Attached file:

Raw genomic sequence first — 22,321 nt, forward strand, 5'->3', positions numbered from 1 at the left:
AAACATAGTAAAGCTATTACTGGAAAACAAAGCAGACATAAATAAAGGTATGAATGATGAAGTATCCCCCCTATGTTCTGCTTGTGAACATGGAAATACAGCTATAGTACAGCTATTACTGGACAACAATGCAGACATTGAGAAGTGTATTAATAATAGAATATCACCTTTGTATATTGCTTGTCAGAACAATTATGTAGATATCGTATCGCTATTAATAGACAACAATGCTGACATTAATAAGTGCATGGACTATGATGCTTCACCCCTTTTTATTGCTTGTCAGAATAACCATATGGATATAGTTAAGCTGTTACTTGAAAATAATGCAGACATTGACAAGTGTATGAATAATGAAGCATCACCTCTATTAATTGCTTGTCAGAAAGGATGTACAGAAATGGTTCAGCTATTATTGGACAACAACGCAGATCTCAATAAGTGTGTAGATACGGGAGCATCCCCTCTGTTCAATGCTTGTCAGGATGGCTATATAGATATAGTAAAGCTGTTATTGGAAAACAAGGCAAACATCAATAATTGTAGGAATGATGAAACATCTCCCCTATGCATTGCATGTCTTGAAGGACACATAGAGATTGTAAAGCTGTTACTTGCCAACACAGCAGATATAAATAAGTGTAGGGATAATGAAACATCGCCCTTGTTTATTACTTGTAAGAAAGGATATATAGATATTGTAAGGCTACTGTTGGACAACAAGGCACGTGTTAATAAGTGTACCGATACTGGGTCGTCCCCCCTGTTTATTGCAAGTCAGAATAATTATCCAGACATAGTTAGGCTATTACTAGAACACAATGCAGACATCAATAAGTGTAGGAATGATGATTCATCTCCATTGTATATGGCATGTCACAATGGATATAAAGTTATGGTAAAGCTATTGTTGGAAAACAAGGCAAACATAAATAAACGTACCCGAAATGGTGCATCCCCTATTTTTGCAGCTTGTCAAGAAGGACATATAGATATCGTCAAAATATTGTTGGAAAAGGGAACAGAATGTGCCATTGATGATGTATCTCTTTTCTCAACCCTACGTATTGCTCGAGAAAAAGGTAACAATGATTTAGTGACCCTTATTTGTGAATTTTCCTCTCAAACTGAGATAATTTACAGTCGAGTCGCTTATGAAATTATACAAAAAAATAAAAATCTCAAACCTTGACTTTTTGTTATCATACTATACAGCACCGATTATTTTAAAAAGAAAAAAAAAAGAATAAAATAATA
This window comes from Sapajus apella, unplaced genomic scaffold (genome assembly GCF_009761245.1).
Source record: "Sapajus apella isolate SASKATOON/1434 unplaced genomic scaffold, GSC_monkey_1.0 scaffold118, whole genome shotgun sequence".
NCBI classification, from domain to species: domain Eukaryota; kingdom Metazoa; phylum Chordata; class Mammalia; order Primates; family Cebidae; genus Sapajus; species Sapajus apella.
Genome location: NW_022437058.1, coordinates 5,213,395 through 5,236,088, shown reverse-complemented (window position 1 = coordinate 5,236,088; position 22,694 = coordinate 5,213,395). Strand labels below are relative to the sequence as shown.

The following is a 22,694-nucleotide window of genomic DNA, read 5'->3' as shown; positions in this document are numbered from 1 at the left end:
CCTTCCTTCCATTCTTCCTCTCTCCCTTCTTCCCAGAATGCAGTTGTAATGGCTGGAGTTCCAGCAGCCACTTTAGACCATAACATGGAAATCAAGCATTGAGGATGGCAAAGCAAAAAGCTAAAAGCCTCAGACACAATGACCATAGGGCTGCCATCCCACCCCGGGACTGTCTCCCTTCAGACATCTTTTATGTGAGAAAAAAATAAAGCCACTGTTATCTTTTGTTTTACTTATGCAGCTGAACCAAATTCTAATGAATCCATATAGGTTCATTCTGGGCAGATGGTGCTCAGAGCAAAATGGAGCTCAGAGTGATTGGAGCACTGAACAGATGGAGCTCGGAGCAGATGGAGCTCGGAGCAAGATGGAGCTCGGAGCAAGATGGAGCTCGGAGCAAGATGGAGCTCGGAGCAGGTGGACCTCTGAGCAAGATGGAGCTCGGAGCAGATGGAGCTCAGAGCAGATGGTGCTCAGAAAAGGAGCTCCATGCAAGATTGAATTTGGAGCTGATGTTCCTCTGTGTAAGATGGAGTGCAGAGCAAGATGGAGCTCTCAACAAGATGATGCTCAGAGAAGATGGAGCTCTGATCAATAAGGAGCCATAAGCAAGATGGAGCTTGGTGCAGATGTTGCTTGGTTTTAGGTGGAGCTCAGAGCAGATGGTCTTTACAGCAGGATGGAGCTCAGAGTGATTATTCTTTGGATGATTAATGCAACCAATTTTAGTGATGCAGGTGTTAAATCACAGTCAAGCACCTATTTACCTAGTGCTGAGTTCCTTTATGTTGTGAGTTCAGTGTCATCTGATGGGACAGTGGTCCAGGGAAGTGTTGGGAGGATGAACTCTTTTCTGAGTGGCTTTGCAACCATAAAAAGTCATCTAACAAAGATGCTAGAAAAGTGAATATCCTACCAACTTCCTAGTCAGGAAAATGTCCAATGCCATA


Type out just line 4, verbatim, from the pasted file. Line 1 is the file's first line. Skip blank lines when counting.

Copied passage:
Source record: "Sapajus apella isolate SASKATOON/1434 unplaced genomic scaffold, GSC_monkey_1.0 scaffold118, whole genome shotgun sequence".